Marshall Project Originals
Being a Corrections Officer Is Hard Enough. Doing the Job While Pregnant Is a Nightmare.
Lia McKeown says a California prison refused to adjust her job duties to accommodate her pregnancies. Now she’s suing for discrimination.
Prison Is a Dangerous Place for LGBTQ+ People. I Made a Safe Space in the Library.
As a queer teen, Michael Shane Hale found belonging in books. Here’s how he built a place where everyone can read in peace in prison.
COVID-19 and Vaccine Mistrust Behind Bars
The second episode of The Marshall Project’s new video series, designed for audiences inside and outside of prison, reflects on how the COVID-19 vaccine has been received in lockups.
How We Survived COVID-19 In Prison
At the start of the pandemic, we asked four incarcerated people to chronicle daily life with the coronavirus. Here, they reveal what they witnessed and how they coped with the chaos, fear, isolation and deaths.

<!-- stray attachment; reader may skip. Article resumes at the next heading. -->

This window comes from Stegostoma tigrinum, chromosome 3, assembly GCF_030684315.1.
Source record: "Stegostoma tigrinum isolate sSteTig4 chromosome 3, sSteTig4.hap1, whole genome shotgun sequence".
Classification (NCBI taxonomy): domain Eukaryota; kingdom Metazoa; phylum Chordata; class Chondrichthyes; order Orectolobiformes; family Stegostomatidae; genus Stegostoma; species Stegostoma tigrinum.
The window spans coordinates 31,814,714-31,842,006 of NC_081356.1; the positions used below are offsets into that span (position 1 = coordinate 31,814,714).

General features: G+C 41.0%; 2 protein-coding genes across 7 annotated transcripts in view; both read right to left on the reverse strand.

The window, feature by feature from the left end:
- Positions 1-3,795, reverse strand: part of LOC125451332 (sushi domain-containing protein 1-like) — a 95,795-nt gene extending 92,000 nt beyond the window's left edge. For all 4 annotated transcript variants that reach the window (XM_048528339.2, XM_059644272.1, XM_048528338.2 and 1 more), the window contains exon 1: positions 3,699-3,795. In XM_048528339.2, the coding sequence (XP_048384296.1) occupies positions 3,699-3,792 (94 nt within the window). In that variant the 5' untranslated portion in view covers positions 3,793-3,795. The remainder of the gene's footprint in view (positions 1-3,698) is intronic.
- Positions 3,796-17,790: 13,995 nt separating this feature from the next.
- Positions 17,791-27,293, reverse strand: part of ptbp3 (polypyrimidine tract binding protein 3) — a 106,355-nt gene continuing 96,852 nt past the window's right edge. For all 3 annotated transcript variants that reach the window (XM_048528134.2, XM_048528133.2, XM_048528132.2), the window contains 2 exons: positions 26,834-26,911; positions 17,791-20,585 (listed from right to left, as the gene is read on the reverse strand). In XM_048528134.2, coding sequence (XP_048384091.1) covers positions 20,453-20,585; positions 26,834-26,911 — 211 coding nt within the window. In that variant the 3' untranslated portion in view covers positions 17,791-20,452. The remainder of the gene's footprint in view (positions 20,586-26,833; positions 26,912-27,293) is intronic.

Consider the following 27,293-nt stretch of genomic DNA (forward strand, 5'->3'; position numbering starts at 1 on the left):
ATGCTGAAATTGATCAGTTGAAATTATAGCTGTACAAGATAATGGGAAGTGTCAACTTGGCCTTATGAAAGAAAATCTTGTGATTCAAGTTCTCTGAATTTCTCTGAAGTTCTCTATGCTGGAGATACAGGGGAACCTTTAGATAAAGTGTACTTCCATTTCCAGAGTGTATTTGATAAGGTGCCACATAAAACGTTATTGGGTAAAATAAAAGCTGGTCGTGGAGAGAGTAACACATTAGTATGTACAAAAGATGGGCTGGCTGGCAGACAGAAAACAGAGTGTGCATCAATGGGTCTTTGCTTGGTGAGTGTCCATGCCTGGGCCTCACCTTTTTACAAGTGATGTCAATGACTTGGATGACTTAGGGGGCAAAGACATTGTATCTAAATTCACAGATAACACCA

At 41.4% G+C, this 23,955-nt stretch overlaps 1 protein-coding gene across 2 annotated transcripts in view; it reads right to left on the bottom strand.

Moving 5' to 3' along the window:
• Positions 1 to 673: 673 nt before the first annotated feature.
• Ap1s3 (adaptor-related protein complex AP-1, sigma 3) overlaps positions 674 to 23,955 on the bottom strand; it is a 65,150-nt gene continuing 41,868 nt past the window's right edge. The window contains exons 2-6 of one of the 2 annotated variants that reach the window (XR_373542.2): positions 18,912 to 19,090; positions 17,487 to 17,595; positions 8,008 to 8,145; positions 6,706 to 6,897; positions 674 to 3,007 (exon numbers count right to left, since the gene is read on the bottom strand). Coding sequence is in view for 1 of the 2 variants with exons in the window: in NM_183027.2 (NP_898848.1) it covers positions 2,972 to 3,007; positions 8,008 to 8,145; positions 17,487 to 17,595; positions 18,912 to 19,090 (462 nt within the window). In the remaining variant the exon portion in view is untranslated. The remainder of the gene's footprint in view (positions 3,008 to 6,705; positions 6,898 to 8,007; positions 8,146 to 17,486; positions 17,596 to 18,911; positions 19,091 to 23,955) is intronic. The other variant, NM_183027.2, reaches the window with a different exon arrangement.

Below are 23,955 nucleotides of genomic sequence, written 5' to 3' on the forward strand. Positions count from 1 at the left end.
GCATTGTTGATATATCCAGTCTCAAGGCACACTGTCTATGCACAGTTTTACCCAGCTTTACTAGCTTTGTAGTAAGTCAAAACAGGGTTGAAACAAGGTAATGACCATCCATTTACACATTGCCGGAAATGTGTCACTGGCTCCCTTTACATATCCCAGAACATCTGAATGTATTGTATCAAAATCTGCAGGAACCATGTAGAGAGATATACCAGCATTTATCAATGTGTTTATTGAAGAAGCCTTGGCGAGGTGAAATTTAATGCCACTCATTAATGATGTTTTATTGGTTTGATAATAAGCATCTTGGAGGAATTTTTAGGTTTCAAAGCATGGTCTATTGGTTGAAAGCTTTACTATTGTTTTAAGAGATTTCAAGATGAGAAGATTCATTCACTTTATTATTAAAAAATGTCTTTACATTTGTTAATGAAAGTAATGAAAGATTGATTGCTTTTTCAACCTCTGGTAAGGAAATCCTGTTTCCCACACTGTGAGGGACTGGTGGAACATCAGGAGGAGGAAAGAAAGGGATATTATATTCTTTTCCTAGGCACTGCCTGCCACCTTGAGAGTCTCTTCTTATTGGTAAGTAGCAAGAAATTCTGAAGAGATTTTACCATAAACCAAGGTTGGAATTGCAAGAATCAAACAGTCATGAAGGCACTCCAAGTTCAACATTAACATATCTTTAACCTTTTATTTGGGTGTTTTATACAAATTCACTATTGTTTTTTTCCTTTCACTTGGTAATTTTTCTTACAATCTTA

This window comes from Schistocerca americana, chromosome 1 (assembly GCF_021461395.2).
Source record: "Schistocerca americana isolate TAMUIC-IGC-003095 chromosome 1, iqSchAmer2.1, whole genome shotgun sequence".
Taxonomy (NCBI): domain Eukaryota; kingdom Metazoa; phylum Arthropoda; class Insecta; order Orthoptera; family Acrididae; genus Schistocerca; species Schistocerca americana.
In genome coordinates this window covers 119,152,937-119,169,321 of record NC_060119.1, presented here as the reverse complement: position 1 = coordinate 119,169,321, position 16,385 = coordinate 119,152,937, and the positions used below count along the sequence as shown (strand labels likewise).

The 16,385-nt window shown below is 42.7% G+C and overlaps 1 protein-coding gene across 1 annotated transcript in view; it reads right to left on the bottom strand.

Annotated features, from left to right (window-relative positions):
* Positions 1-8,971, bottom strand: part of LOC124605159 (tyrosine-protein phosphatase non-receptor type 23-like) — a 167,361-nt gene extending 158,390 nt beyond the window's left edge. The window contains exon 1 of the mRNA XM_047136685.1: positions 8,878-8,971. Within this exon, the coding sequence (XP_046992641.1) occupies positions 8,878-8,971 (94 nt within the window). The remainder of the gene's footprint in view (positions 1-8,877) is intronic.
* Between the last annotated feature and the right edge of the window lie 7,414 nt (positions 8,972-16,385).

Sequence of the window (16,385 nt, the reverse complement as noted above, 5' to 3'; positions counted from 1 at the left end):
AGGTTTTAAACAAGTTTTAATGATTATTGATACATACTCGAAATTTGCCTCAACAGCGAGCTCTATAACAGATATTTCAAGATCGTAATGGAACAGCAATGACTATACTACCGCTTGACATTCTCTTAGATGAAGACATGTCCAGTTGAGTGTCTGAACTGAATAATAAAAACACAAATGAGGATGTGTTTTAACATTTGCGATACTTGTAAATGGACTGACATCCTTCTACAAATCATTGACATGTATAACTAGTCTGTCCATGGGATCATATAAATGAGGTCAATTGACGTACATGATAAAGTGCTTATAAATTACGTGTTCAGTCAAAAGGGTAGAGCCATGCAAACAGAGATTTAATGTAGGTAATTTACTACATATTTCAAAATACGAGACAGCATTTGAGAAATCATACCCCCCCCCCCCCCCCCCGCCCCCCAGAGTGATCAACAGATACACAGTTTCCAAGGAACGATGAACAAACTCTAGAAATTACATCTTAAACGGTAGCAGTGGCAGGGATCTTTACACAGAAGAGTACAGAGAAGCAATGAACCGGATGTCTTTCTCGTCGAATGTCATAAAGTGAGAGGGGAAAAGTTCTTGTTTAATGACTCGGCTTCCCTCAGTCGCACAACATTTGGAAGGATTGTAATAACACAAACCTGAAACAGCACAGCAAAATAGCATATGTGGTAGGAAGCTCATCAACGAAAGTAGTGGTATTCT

People-First Language Matters. So Does the Rest of the Story.
While we have to be aware that any word we choose has influence, no amount of Googling will reveal the magic word that brings justice into American prisons.
How I Convinced My Incarcerated Peers to Make Language a Priority
Rahsaan Thomas, an imprisoned journalist, has long fought to change the way outside media describe people in prison. One of his toughest crowds? His fellow reporters.
Good Intentions Don’t Blunt the Impact of Dehumanizing Words
Of course not everyone means harm when they use prison labels. But that doesn’t make the language any less damaging.
I Am Not Your ‘Inmate’
I didn’t always detest this term. But hearing officers use it as an insult reminded me to call incarcerated people — including myself — by our names.
I Was Trained to Call Prisoners a Word They Hated
As correctional officers, we are conditioned to call prisoners ‘inmates.’ But at Sing Sing, where I worked for 25 years, that was as bad as calling them a snitch.